Reducing your waste tariffs by forming a waste management club

With ambitious organic waste diversion goals, the City of Cape Town has implemented various regulatory strategies to encourage businesses and residents to minimise and divert more waste. One of these strategies is Waste Minimisation Clubs (WMC). This is a collective of people within a residential or business cluster that take ownership of the area’s waste minimisation and diversion initiatives. BiobiN South Africa looks at how composting units are a key component to make a WMC viable.

“With the Western Cape Government aiming for a complete organic waste landfill ban by 2027, it is crucial to account for your organic waste stream,” says Brian Küsel, director of BiobiN South Africa. “Establishing a centralised system that allows you to separate the waste at source is essential. Separation at source allows you to keep your recycling clean and organic waste contained.”

Heading closer to the imminent 2027 organic waste landfill ban, the cost of sending organic waste to landfill is likely to increase significantly. The availability of remaining airspace in landfill sites across South Africa is also diminishing. With this, residential and commercial waste tariffs will increase. According to Western Cape waste regulations, a WMC with all the waste minimisation and diversion components can apply for a reduced tariff for general waste that cannot be recycled or composted. For this to happen, the WCM will need to have a waste management plan (WMP) that demonstrates how different waste streams will be separated, recycled and ultimately diverted from landfill.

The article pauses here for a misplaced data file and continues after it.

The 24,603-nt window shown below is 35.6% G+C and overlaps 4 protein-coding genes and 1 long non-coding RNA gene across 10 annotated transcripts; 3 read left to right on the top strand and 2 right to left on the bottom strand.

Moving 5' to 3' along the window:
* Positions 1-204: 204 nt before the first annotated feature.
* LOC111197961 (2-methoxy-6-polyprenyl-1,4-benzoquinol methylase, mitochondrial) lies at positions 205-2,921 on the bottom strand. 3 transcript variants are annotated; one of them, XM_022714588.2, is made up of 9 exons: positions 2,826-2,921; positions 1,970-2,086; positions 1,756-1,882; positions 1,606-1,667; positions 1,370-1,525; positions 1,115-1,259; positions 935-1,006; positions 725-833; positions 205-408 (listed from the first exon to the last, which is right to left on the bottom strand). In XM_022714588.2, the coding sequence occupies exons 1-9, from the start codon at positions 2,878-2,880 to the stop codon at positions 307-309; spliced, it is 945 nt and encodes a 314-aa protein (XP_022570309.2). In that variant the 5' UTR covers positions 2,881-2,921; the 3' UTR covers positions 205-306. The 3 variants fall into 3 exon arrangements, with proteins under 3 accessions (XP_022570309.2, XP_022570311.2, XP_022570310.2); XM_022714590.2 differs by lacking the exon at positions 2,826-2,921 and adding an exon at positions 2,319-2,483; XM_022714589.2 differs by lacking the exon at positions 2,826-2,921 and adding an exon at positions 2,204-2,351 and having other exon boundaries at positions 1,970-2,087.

“While implemented clearly labelled solid waste recycling bins may be the more simple component to a centralised waste management facility, your organic waste streams needs to be contained and processed efficiently so that there is no contamination to the surrounding environment,” says Küsel. “Enclosed composting units with advanced filtration system to control odours are the most feasible solution to deal with organic waste volumes. We have worked with both commercial and residential clusters to incorporate composting units into a centralised waste management facility.”

To form a WMC eligible for a reduced waste tariff, a facility will need to form a waste committee, with committee leaders that meet regularly to review the site waste management situation. The committee will also need to draft a WMP that needs to be submitted to the director of waste management of the City of Cape Town. The WMP must also assess the amount of waste that can be diverted by separating recyclables and organic waste. The WMC must provide documented evidence of the waste reduction initiatives, including evidence of third-party contracts with recycling or composting companies.

“Our composting units will help a waste management club comply with the regulations from the Western Cape Government. In addition, our units record the amount of processed organic waste, which will give a facility a good understanding of their waste minimisation efforts. This is needed to apply for a reduced waste tariff,” shares Küsel. “Along with a reduced tariff, a facility can use the compost on-site to close the loop on their organic waste stream completely.”

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